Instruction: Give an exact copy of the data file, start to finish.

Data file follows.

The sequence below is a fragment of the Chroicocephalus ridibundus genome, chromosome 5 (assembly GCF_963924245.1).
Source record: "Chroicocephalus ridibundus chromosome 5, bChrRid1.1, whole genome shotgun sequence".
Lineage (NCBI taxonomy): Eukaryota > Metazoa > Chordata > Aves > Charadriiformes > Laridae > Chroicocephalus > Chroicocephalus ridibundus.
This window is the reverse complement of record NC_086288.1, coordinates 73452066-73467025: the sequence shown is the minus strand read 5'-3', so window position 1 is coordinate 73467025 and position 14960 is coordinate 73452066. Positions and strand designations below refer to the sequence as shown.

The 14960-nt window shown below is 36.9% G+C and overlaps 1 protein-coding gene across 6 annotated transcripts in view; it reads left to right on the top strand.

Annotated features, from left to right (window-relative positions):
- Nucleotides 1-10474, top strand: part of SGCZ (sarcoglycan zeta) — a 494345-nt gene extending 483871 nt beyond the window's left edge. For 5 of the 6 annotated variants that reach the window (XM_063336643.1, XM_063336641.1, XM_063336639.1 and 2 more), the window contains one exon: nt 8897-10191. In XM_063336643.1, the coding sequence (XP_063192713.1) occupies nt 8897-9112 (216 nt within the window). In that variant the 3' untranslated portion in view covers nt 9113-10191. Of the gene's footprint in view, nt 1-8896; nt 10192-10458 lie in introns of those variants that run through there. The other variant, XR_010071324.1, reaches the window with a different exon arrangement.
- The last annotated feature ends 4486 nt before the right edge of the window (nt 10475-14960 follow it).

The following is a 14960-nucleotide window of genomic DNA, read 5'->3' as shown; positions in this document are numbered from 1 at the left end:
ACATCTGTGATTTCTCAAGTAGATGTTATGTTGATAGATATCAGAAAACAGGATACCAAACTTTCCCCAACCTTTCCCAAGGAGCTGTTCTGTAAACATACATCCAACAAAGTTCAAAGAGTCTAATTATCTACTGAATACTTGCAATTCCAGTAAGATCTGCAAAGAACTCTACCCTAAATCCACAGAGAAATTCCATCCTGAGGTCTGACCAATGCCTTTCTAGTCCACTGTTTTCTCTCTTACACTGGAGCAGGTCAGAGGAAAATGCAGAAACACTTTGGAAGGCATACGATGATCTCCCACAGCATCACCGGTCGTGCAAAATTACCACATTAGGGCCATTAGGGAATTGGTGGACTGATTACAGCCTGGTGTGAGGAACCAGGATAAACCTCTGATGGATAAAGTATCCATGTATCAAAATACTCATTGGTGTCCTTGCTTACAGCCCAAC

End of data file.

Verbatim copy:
The sequence below is a fragment of the Chroicocephalus ridibundus genome, chromosome 5 (assembly GCF_963924245.1).
Source record: "Chroicocephalus ridibundus chromosome 5, bChrRid1.1, whole genome shotgun sequence".
Lineage (NCBI taxonomy): Eukaryota > Metazoa > Chordata > Aves > Charadriiformes > Laridae > Chroicocephalus > Chroicocephalus ridibundus.
This window is the reverse complement of record NC_086288.1, coordinates 73452066-73467025: the sequence shown is the minus strand read 5'-3', so window position 1 is coordinate 73467025 and position 14960 is coordinate 73452066. Positions and strand designations below refer to the sequence as shown.

The 14960-nt window shown below is 36.9% G+C and overlaps 1 protein-coding gene across 6 annotated transcripts in view; it reads left to right on the top strand.

Annotated features, from left to right (window-relative positions):
- Nucleotides 1-10474, top strand: part of SGCZ (sarcoglycan zeta) — a 494345-nt gene extending 483871 nt beyond the window's left edge. For 5 of the 6 annotated variants that reach the window (XM_063336643.1, XM_063336641.1, XM_063336639.1 and 2 more), the window contains one exon: nt 8897-10191. In XM_063336643.1, the coding sequence (XP_063192713.1) occupies nt 8897-9112 (216 nt within the window). In that variant the 3' untranslated portion in view covers nt 9113-10191. Of the gene's footprint in view, nt 1-8896; nt 10192-10458 lie in introns of those variants that run through there. The other variant, XR_010071324.1, reaches the window with a different exon arrangement.
- The last annotated feature ends 4486 nt before the right edge of the window (nt 10475-14960 follow it).

The following is a 14960-nucleotide window of genomic DNA, read 5'->3' as shown; positions in this document are numbered from 1 at the left end:
ACATCTGTGATTTCTCAAGTAGATGTTATGTTGATAGATATCAGAAAACAGGATACCAAACTTTCCCCAACCTTTCCCAAGGAGCTGTTCTGTAAACATACATCCAACAAAGTTCAAAGAGTCTAATTATCTACTGAATACTTGCAATTCCAGTAAGATCTGCAAAGAACTCTACCCTAAATCCACAGAGAAATTCCATCCTGAGGTCTGACCAATGCCTTTCTAGTCCACTGTTTTCTCTCTTACACTGGAGCAGGTCAGAGGAAAATGCAGAAACACTTTGGAAGGCATACGATGATCTCCCACAGCATCACCGGTCGTGCAAAATTACCACATTAGGGCCATTAGGGAATTGGTGGACTGATTACAGCCTGGTGTGAGGAACCAGGATAAACCTCTGATGGATAAAGTATCCATGTATCAAAATACTCATTGGTGTCCTTGCTTACAGCCCAAC